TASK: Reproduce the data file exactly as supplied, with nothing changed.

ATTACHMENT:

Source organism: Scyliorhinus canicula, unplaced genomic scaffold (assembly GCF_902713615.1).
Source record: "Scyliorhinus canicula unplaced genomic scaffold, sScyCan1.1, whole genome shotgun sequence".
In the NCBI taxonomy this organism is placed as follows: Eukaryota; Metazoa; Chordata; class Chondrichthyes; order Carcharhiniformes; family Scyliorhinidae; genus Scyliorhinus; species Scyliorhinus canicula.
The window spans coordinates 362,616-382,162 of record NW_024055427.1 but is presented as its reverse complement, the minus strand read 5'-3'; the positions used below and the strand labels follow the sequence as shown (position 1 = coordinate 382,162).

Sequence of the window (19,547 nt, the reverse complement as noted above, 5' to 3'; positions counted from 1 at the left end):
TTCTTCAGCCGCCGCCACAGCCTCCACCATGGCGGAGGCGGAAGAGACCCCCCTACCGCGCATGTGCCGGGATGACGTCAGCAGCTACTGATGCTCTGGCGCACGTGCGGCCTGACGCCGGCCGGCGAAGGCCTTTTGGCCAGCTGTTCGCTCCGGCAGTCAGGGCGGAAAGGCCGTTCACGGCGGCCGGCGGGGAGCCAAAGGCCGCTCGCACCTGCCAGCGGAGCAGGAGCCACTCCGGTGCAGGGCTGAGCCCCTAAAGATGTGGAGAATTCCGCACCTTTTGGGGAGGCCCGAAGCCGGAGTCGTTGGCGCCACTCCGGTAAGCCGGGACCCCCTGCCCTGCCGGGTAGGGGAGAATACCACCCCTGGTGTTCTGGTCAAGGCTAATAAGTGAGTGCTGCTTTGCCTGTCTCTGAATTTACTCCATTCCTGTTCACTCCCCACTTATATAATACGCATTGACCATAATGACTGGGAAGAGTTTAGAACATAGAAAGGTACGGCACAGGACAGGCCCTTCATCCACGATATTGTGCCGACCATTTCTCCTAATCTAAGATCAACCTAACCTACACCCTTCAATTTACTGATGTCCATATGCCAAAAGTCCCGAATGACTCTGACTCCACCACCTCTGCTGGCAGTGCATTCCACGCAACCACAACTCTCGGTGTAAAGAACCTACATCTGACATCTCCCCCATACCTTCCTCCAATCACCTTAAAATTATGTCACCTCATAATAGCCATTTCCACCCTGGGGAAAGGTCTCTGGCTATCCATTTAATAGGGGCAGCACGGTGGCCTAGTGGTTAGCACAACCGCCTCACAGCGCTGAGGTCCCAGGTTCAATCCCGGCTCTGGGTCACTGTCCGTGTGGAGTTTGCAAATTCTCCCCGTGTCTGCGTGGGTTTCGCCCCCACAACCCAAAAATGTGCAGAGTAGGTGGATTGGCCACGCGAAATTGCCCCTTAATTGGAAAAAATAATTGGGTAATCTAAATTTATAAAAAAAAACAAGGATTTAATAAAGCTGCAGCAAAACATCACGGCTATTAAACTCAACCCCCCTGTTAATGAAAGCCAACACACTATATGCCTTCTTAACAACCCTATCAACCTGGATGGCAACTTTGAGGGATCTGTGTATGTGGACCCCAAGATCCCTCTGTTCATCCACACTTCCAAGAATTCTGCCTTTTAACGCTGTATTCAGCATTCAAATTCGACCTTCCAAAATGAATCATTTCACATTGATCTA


Source organism: Scyliorhinus canicula, unplaced genomic scaffold (assembly GCF_902713615.1).
Source record: "Scyliorhinus canicula unplaced genomic scaffold, sScyCan1.1, whole genome shotgun sequence".
In the NCBI taxonomy this organism is placed as follows: Eukaryota; Metazoa; Chordata; class Chondrichthyes; order Carcharhiniformes; family Scyliorhinidae; genus Scyliorhinus; species Scyliorhinus canicula.
The window spans coordinates 362,616-382,162 of record NW_024055427.1 but is presented as its reverse complement, the minus strand read 5'-3'; the positions used below and the strand labels follow the sequence as shown (position 1 = coordinate 382,162).

Sequence of the window (19,547 nt, the reverse complement as noted above, 5' to 3'; positions counted from 1 at the left end):
TTCTTCAGCCGCCGCCACAGCCTCCACCATGGCGGAGGCGGAAGAGACCCCCCTACCGCGCATGTGCCGGGATGACGTCAGCAGCTACTGATGCTCTGGCGCACGTGCGGCCTGACGCCGGCCGGCGAAGGCCTTTTGGCCAGCTGTTCGCTCCGGCAGTCAGGGCGGAAAGGCCGTTCACGGCGGCCGGCGGGGAGCCAAAGGCCGCTCGCACCTGCCAGCGGAGCAGGAGCCACTCCGGTGCAGGGCTGAGCCCCTAAAGATGTGGAGAATTCCGCACCTTTTGGGGAGGCCCGAAGCCGGAGTCGTTGGCGCCACTCCGGTAAGCCGGGACCCCCTGCCCTGCCGGGTAGGGGAGAATACCACCCCTGGTGTTCTGGTCAAGGCTAATAAGTGAGTGCTGCTTTGCCTGTCTCTGAATTTACTCCATTCCTGTTCACTCCCCACTTATATAATACGCATTGACCATAATGACTGGGAAGAGTTTAGAACATAGAAAGGTACGGCACAGGACAGGCCCTTCATCCACGATATTGTGCCGACCATTTCTCCTAATCTAAGATCAACCTAACCTACACCCTTCAATTTACTGATGTCCATATGCCAAAAGTCCCGAATGACTCTGACTCCACCACCTCTGCTGGCAGTGCATTCCACGCAACCACAACTCTCGGTGTAAAGAACCTACATCTGACATCTCCCCCATACCTTCCTCCAATCACCTTAAAATTATGTCACCTCATAATAGCCATTTCCACCCTGGGGAAAGGTCTCTGGCTATCCATTTAATAGGGGCAGCACGGTGGCCTAGTGGTTAGCACAACCGCCTCACAGCGCTGAGGTCCCAGGTTCAATCCCGGCTCTGGGTCACTGTCCGTGTGGAGTTTGCAAATTCTCCCCGTGTCTGCGTGGGTTTCGCCCCCACAACCCAAAAATGTGCAGAGTAGGTGGATTGGCCACGCGAAATTGCCCCTTAATTGGAAAAAATAATTGGGTAATCTAAATTTATAAAAAAAAACAAGGATTTAATAAAGCTGCAGCAAAACATCACGGCTATTAAACTCAACCCCCCTGTTAATGAAAGCCAACACACTATATGCCTTCTTAACAACCCTATCAACCTGGATGGCAACTTTGAGGGATCTGTGTATGTGGACCCCAAGATCCCTCTGTTCATCCACACTTCCAAGAATTCTGCCTTTTAACGCTGTATTCAGCATTCAAATTCGACCTTCCAAAATGAATCATTTCACATTGATCTA